Turns out, the manager was just warming up.
Collins, still red-faced and fuming, saved his "A'' material for the tape recorders and TV cameras at his postgame news conference. After watching the Mets blow a 2-0 lead and bumble through an embarrassing seventh inning, when the Pirates scored five runs on five infield hits, Collins finally snapped. It took 54 games, but he apparently had reached his breaking point.
"I don't have the answers," he said, his voice raised. "I'm searching. I'm wringing the rag dry, coming in here and having to look at you guys and having you look at me like I'm a stinking fool.
"I told those guys -- we're good enough. We've got to go play the game right. We just can't continue to make foolish mistakes."
Collins, from Day 1, has tried to boost morale, knowing his team's shortcomings. But the Mets have been playing shorthanded for a while, and there's only so long you can skate by with backups at key positions on a regular basis. Still, Collins refused to make excuses, despite dropping a second straight to the Pirates with a late-inning meltdown.
"They're big-league players," Collins said. "They should be able to do it. I don't know what it is -- I'm not in their minds. But it's how you play the game. I'm not pointing fingers at the players -- all of them -- either.
"It comes back on my shoulders, and I'll take all the blame that anybody wants to hand out. They're my players. Therefore, maybe I got to make some adjustments, and by God, they'll be made. I don't know if it comes with finding different players, but they'll be made. Something's going to be changed."
But what? While Collins' outburst made for good theater, not much can be done with this current roster, especially with David Wright and Ike Davis out indefinitely. Jose Reyes will return from bereavement leave for today's series finale, but the Mets still have plenty of holes.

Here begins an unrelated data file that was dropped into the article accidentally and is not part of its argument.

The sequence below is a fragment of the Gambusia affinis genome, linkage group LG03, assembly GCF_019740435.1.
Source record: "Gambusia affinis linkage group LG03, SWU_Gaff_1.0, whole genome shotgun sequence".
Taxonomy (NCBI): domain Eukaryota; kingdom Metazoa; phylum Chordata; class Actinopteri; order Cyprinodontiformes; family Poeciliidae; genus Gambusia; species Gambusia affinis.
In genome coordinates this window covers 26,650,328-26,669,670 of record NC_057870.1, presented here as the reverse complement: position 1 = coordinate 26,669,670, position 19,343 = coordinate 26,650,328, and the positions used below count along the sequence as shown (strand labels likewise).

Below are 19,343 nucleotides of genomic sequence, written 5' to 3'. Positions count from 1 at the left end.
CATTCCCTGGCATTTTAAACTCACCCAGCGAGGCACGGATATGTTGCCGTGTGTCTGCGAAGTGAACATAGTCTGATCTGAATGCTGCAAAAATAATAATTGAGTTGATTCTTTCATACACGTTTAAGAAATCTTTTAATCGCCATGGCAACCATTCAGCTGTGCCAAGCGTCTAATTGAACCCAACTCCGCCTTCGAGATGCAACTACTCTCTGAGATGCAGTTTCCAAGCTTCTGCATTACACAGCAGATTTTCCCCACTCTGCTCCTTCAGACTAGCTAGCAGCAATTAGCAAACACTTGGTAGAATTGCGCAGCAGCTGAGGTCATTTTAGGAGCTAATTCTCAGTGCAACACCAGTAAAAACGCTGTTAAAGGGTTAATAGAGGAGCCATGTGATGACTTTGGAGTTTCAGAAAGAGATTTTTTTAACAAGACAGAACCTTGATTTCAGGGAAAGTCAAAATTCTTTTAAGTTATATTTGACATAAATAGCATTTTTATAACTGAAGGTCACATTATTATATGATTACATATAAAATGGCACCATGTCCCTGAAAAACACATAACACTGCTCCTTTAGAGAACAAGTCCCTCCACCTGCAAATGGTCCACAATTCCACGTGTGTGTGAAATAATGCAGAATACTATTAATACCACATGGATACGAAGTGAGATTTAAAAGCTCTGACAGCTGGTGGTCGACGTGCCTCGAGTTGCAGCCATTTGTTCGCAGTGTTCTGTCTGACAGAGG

Collins' stinging lecture was brief -- only a few minutes -- but the message got through.
"He was red," Jason Bay said. "He's fed up with the way we're playing and he got his point across. There's got to be less waiting and hoping and more doing."
Said Willie Harris: "Everybody in this clubhouse wants to win. Then you make the manager come in here and give it to you like that, almost like you upset your mother, nobody wants that."
The Mets didn't make an error in that seventh inning. It was more general ineptitude as Pittsburgh loaded the bases with three infield hits to start it. Chris Capuano missed first base on a flip from Daniel Murphy, Harris couldn't throw out Neil Walker on a bunt and Capuano couldn't handle Matt Diaz's tapper in front of the mound.
The strangest play of the seventh happened when Chris Snyder hit a grounder to shortstop Ruben Tejada, who flipped to Harris for the force at third. Though it appeared Harris had a foot on the base, he still tried to tag Walker, and umpire Doug Eddings called him safe.
Next, centerfielder Angel Pagan let Lyle Overbay's line drive kick off his glove after a sprinting chase -- it was ruled a hit -- and the Pirates scored three more runs off Pedro Beato on two singles (one infield) and a fielder's choice grounder.
"I'm sick of trying to describe seventh innings," Collins said. "I'm running out of ideas here. The issue is not effort. It's execution. I sit up every night trying to figure out what we can do to get us over the top."